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M/S. Meera Company,Ludhiana vs The Commissioner Of Income on 11 March, 1997

M/S. Meera Company,Ludhiana vs The Commissioner Of Income on 11 March, 1997
Author: Sen
Bench: B J Reddy, S C Sen, G Nanavati

PETITIONER:M/S. MEERA COMPANY,LUDHIANA

Vs.

RESPONDENT:THE COMMISSIONER OF INCOME TAX,PUNJAB, J&K AND CHANDIGARH,PA

DATE OF JUDGMENT: 11/03/1997

Bench:

B.P. JEEVAN REDDY, SUHAS C. SEN, G.T. NANAVATI

ACT:

HEADNOTE:

JUDGMENT:

(WITH C.A. Nos.1664-66/1986. 4365-69/1985 AND 1694/1995 J U D G M E N T

SEN, J.

This is an appeal against an order passed by the Division Bench of the Punjab & Haryana High Court disposing of an Income Tax Reference relating to assessments of the Assessment years 1963-64 to 1967-68.

The following questions of law had been referred to the High Court by the Income Tax Appellate Tribunal: “1. Whether on the facts and in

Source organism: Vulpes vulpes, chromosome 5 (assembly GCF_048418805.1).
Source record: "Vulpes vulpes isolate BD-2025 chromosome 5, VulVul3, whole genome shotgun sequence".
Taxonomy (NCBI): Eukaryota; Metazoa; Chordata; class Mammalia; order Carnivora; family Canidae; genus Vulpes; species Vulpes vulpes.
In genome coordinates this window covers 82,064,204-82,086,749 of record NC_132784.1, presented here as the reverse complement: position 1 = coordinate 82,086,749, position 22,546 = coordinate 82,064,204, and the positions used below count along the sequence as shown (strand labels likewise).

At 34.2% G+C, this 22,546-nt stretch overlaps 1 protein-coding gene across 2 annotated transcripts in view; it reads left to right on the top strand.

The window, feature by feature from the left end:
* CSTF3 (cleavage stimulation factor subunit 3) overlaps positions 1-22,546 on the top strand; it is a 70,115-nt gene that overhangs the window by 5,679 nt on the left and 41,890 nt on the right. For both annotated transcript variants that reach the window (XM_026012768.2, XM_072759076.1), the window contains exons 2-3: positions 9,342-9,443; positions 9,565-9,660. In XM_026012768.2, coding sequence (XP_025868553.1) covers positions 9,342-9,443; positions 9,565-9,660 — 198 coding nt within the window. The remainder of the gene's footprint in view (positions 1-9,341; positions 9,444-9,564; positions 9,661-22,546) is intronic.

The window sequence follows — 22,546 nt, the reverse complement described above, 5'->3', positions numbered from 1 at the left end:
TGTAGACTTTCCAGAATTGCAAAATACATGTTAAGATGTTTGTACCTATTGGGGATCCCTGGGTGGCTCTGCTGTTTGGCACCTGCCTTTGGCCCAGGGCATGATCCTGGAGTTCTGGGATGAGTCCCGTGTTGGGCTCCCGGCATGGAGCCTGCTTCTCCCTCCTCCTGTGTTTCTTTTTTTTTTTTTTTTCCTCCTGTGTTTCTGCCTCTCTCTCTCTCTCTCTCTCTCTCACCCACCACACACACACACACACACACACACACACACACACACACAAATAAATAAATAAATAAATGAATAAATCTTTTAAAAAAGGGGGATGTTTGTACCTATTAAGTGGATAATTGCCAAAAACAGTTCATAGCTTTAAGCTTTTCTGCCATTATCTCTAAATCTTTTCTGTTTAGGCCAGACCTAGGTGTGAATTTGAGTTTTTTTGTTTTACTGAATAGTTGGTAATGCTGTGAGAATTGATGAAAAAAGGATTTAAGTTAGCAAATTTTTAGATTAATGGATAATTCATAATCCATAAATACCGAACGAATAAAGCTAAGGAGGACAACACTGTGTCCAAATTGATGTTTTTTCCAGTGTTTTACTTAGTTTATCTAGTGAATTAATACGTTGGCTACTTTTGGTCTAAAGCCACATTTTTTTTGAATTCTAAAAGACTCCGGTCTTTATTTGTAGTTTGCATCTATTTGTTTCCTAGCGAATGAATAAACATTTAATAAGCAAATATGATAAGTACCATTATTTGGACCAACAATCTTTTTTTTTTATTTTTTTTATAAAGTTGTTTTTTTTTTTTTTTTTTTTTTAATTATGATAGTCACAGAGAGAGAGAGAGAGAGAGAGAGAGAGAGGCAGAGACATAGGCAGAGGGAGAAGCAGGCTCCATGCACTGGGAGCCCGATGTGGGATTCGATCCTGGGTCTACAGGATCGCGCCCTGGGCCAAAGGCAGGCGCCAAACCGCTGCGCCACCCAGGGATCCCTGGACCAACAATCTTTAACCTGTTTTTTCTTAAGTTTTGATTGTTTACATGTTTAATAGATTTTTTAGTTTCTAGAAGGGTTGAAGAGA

the circumstances of the case, the

Tribunal was circumstances of the

case, the Tribunal was right in

law, in holding that Meera & Co. is

a body of individuals and is

assessable as such?

2. Whether on the facts and in

the circumstances of the case, the

Tribunal was right in holding that

the assessment of the body of

individuals identified as Meera &

Co. should be made under Section 4

read with Section 2(31)(v) and not

under Section 160, 161 or 166?:

The High Court has given brief summary of the relevant facts as under: